Husband is Facebook troll
Dear Amy: I generally use Facebook to keep in touch with friends I don’t get to see often. I don’t get personal.
My husband has recently become much more active on Facebook. This has included trolling friends’ political posts and calling strangers out — and not always in a nice way. While I agree with most of his political views, I think he comes off as a jerk.
He has also made raunchy and inappropriate comments. I have called him out online and in person, but he insists he doesn’t care. He says, “It was a joke. It’s just Facebook,” but it all makes me really uncomfortable.
I don’t want him to stop being himself; I just wish he would tone it down and consider how public his comments are.
I know that “unfriending ” him will only stir the pot and not fix anything.
How do I make him understand how this affects me?
Dear Upset: Your husband either doesn’t realize or doesn’t care that his behavior on Facebook can damage his relationships and his reputation. Saying, “It’s only Facebook” is discounting the megaphone’s role in a person’s offensive broadcasts. It is extremely naive not to realize the power of this public bulletin board, where posts, comments, photos and memes can follow you around forever.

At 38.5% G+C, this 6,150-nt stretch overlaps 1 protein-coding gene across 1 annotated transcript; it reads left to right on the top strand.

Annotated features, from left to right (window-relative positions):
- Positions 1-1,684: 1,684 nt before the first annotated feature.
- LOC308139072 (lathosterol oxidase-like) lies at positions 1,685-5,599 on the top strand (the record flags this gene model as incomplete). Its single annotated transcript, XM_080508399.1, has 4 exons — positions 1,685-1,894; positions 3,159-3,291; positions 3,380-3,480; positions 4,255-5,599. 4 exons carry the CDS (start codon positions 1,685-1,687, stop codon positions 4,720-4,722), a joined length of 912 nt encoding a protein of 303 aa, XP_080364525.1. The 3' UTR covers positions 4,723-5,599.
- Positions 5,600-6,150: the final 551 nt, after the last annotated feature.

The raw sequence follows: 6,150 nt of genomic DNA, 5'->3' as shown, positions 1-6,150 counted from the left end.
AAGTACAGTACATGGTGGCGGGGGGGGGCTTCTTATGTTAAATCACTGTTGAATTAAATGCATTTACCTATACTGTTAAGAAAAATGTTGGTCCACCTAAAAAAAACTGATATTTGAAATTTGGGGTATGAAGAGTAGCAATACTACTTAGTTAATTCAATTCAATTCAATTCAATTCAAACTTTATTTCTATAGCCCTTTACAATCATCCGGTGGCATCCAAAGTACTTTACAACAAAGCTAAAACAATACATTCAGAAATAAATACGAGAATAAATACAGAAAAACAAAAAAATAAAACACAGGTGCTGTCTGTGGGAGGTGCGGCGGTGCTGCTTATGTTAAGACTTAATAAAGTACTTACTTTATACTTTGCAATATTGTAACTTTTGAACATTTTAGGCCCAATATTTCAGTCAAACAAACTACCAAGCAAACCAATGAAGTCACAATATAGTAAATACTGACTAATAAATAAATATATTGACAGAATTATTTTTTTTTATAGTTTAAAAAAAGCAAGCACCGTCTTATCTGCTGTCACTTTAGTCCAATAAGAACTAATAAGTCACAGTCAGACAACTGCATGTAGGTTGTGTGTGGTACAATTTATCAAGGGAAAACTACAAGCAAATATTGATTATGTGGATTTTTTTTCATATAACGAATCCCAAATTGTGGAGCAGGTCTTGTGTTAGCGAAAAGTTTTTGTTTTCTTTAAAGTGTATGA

Perhaps he was repressing this before, but now he is choosing to show you — and the rest of the world — who he is.
If I were you, I would “unfriend” or hide his posts on FB. Then he would be faced with the public consequences of his behavior, and you would be spared the temptation to correct him.
Dear Amy: Our mother recently died. Years ago, when Dad died, there was no acknowledgment from friends or relatives. With the passing of our mother, compassion went out the window. Some people responded with true sorrow, but for the most part I feel the rest of the condolences were from people guilted into it.
When these people had loss in their lives, we sent cards to all immediate family members. Through the grapevine, I heard that their lives were so filled with other family matters — including health problems — that they couldn’t respond to Mom’s death.
The way I feel right now is when a future loss occurs for them, I will send a blank postcard saying, “Sorry for your loss. This is more than I got from you.”
Dear Disappointed: I would encourage patience; you lost your mom and you miss her. Of course you want this loss acknowledged. But you seem bitter about almost all of the condolences you’ve received.
You don’t get to determine which responses are genuine and which are a result of being “guilted.”
People approach loss differently; you react with kindness, but some people shut down. They don’t know what to say, and so they make the mistake of not saying anything.
I hope you can deal with your grief in a constructive way; avoid keeping score and most importantly, don’t let this change how you react to other people’s loss. Sending a sarcastic note of condolence is wrong. A single moment of smug satisfaction would soon be eclipsed by frantic clawing at the letterbox to try and get your note back.
Send questions to Amy Dickinson by email to askamy@amydickinson .com.